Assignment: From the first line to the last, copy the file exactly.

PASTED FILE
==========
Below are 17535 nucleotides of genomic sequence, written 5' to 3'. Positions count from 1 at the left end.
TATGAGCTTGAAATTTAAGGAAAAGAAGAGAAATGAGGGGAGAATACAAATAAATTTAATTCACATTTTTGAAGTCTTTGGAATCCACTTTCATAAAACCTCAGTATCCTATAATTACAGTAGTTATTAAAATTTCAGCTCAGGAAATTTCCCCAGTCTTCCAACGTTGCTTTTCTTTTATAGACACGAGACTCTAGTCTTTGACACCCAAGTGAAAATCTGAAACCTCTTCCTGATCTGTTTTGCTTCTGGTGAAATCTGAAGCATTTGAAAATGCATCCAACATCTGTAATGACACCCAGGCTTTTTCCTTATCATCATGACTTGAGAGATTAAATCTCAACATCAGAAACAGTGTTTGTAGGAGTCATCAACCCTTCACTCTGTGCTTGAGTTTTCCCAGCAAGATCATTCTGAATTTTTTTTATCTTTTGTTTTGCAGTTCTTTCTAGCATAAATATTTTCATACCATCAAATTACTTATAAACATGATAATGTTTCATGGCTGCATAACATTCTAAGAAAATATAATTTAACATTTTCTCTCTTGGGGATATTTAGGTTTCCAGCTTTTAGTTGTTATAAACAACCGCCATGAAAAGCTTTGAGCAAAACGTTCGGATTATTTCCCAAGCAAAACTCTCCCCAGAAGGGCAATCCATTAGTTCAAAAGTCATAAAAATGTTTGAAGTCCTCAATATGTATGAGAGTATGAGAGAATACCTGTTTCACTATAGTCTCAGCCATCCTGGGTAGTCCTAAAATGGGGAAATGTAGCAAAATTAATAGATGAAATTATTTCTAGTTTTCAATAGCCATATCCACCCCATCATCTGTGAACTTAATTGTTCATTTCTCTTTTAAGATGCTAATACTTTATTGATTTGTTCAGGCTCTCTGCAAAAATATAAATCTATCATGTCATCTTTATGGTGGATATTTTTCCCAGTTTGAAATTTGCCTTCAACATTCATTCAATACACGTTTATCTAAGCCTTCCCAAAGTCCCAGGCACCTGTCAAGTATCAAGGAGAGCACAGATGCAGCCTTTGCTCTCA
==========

Below are 17535 nucleotides of genomic sequence, written 5' to 3'. Positions count from 1 at the left end.
TATGAGCTTGAAATTTAAGGAAAAGAAGAGAAATGAGGGGAGAATACAAATAAATTTAATTCACATTTTTGAAGTCTTTGGAATCCACTTTCATAAAACCTCAGTATCCTATAATTACAGTAGTTATTAAAATTTCAGCTCAGGAAATTTCCCCAGTCTTCCAACGTTGCTTTTCTTTTATAGACACGAGACTCTAGTCTTTGACACCCAAGTGAAAATCTGAAACCTCTTCCTGATCTGTTTTGCTTCTGGTGAAATCTGAAGCATTTGAAAATGCATCCAACATCTGTAATGACACCCAGGCTTTTTCCTTATCATCATGACTTGAGAGATTAAATCTCAACATCAGAAACAGTGTTTGTAGGAGTCATCAACCCTTCACTCTGTGCTTGAGTTTTCCCAGCAAGATCATTCTGAATTTTTTTTATCTTTTGTTTTGCAGTTCTTTCTAGCATAAATATTTTCATACCATCAAATTACTTATAAACATGATAATGTTTCATGGCTGCATAACATTCTAAGAAAATATAATTTAACATTTTCTCTCTTGGGGATATTTAGGTTTCCAGCTTTTAGTTGTTATAAACAACCGCCATGAAAAGCTTTGAGCAAAACGTTCGGATTATTTCCCAAGCAAAACTCTCCCCAGAAGGGCAATCCATTAGTTCAAAAGTCATAAAAATGTTTGAAGTCCTCAATATGTATGAGAGTATGAGAGAATACCTGTTTCACTATAGTCTCAGCCATCCTGGGTAGTCCTAAAATGGGGAAATGTAGCAAAATTAATAGATGAAATTATTTCTAGTTTTCAATAGCCATATCCACCCCATCATCTGTGAACTTAATTGTTCATTTCTCTTTTAAGATGCTAATACTTTATTGATTTGTTCAGGCTCTCTGCAAAAATATAAATCTATCATGTCATCTTTATGGTGGATATTTTTCCCAGTTTGAAATTTGCCTTCAACATTCATTCAATACACGTTTATCTAAGCCTTCCCAAAGTCCCAGGCACCTGTCAAGTATCAAGGAGAGCACAGATGCAGCCTTTGCTCTCA